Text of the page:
Some of the the most crucial elements in successful product and service design are the dynamics of the team that is working together. Sadly, I hadn’t been seriously thinking about it when we were writing our forthcoming book, Subject to Change (pre-order today!), but maybe the following is fodder for the second edition?
Team dynamics has been in the back of my mind ever since we started Adaptive Path in March 2001. The seven of us who came together fit remarkably well as a team for a surprisingly long time (Mike left after a few years, and everyone else stuck around until the 6th year, with Jesse and I now the only founders remaining). During that time, I considered team dynamics was largely about a spread of skills and perspectives — successful teams are those that can bring to bear a range of skills, and where people come at problems from different points of view. Such diversity ensures a more robust and considered approach than if everyone thinks the same.
In the last few months I’ve been realizing there are other aspects of the dynamics that are essential in order for the team to work well. A petri dish of sorts was our UX Intensive workshop last November, which was the first I had attended. We get over a hundred people each day into those, and much of the workshop is spent in small group activities. The teams typically have a pretty random mix (which we encourage by getting people to move around and not work with just their colleagues), and, in these activities, three types of teams emerge, and they emerge roughly in even proportions:
- Those who work together perfectly fine. Nothing special, but they engage in the activity and come up with a decent result.
- Those whose collaboration just sings. These teams produce an amazing amount of material in a short time, and typically have a blast doing it.
- Those who go nowhere. These folks typically sit around, unable to get beyond talking about what they’re doing, never willing to commit to ideas or creation.
I haven’t done deeper research on these teams, but my observations indicate that the successful teams usually have two factors — a shared desire to suppress ego and truly work as a team, and some individual who steps up as a leader and helps provide the team focus or encouragement.
On other project work I’ve observed, this is crucial to success. And the only way you’re going to get there is through mutual respect. In our multidisciplinary environments, we can’t all be experts in everything. So, we have to trust the expertise and intent of others. In other words, we have to respect one another. This has been crucial in our growth at Adaptive Path — mad skills are only part of the package we need in a person to bring them on. Passion for the cause, and respect for others with that same passion, even if they have wildly different approaches and perspectives, are just as important.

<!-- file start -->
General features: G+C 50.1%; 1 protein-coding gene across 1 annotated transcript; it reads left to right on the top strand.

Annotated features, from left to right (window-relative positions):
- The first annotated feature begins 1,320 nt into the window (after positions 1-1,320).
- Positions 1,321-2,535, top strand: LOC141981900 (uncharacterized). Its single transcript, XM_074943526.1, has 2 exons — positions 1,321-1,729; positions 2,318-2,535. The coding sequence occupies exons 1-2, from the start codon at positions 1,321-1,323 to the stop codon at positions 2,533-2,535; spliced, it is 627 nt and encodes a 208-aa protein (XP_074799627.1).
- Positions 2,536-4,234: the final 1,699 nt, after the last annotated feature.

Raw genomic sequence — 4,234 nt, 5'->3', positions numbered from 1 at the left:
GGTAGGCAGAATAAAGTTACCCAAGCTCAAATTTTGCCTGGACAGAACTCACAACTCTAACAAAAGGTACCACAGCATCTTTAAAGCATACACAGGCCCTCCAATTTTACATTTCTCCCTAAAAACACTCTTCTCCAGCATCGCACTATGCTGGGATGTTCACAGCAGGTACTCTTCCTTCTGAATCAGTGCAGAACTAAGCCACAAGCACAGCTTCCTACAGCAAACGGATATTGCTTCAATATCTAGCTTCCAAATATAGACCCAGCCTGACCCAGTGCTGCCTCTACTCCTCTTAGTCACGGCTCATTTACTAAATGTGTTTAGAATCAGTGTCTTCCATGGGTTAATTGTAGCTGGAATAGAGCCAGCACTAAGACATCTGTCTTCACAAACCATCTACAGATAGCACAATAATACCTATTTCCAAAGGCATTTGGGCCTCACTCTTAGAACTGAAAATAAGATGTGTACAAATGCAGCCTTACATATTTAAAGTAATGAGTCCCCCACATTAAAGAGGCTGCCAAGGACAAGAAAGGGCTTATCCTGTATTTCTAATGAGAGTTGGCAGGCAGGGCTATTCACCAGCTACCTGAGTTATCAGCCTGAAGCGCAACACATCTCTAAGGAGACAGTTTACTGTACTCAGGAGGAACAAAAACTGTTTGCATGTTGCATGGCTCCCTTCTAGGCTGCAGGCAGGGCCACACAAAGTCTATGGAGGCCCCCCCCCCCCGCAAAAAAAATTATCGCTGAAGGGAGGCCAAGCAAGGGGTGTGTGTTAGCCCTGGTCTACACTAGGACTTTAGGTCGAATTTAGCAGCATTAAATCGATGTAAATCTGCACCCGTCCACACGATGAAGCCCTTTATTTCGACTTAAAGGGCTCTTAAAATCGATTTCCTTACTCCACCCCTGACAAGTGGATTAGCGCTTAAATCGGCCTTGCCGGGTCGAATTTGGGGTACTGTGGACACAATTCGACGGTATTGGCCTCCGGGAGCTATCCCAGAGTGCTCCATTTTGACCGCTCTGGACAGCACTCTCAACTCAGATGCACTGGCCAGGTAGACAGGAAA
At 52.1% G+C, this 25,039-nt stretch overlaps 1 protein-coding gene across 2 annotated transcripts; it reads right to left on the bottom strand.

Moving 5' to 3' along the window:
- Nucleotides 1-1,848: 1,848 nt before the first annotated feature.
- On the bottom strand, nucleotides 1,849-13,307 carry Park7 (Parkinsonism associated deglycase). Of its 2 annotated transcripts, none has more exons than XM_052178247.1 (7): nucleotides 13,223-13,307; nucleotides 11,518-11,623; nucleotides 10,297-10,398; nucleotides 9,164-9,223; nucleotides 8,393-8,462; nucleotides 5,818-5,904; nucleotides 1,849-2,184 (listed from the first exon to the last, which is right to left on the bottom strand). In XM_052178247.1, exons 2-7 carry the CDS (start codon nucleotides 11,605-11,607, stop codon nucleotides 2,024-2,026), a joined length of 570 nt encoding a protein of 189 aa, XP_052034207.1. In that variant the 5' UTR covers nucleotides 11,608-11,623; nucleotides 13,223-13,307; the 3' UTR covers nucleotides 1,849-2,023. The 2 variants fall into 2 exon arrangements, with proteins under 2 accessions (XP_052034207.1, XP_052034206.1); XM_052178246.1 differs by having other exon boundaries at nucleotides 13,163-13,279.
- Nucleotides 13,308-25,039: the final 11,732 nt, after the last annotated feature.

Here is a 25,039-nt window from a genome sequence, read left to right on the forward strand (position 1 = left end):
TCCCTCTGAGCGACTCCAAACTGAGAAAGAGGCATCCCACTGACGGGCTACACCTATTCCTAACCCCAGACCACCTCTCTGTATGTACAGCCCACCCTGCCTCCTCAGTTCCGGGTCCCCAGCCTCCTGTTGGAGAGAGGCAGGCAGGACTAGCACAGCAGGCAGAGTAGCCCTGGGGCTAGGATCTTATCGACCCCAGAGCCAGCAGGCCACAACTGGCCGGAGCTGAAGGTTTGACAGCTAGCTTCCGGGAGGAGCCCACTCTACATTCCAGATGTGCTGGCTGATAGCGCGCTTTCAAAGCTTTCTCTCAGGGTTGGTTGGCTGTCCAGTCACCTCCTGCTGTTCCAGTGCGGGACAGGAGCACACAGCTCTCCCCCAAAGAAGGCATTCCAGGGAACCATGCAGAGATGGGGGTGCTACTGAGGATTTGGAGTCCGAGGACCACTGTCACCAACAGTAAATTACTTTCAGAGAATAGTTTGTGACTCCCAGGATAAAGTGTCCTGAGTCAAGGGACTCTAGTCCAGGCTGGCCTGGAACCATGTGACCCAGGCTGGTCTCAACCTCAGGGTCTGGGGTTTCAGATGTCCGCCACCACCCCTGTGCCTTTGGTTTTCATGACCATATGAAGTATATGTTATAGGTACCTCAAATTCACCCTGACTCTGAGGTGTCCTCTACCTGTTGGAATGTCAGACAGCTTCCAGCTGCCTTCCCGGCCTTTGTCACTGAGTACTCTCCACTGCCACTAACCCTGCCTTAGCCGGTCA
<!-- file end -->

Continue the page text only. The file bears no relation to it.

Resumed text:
I’ve been fortunate, because I’ve had a very direct hand in growing our team. In the world outside Adaptive Path, sometimes one doesn’t have that opportunity. I’ve been thinking, in particular, of teams that get a new leader, and what often transpires. It’s perhaps easiest to think about this in terms of sports teams.
I’m a fan of the Golden State Warriors basketball team. I became a fan shortly after moving to Oakland a few years ago, which was a dire time for such fandom. They hadn’t had a winning record in a decade, and the team was simply a mess. After a couple years the coach was fired, replaced by NBA legend Don Nelson. For a while, Don tried to make do with the team he had, and it didn’t go so well. Then, in a storied trade in the middle of last season, the Warriors got rid of a few non-producers, and acquired some players that many thought were too mercurial to be trusted. And what happened? They started winning. They made it to the playoffs, and even beat the heavily favored Dallas Mavericks in the first round.
Or look to football, and what Bill Belichick has been able to do with the Patriots. Because of salary caps and other equalization measures, a dynasty is supposed to be impossible in the NFL. But the Patriots are a dynasty (even though only 5 players remain from the team that won that first Super Bowl). Because it’s clear that Belichick demands that his players suppress their egos, respect one another, and work as a team.
I’ve seen this happen in user experience. A new manager was brought to lead a group, a manager who was not a designer, but (gasp!) an MBA. When she arrived, this UX group she lead was doing okay, but was no great shakes. They definitely weren’t cohering as a team — every member had their little piece of territory and didn’t seem to really get along well together. Within a year of her arrival, all of the practice leads that reported to her either left or were let go, and she replaced them with staff that understood how crucial it was to engage one another. Since then, this team has grown, both in size and stature within the organization, evolving from an execution-oriented design group to one that helps drive strategic decision-making.
I don’t know where I’m going with this, except to say that I suspect it’s remarkably difficult for a new leader to inherit a team not of their own making, and have it succeed. Teams have to be brought together under a common sense of purpose. I suspect it’s nearly impossible to assemble a team for one thing, and then try to get it to behave in a new way.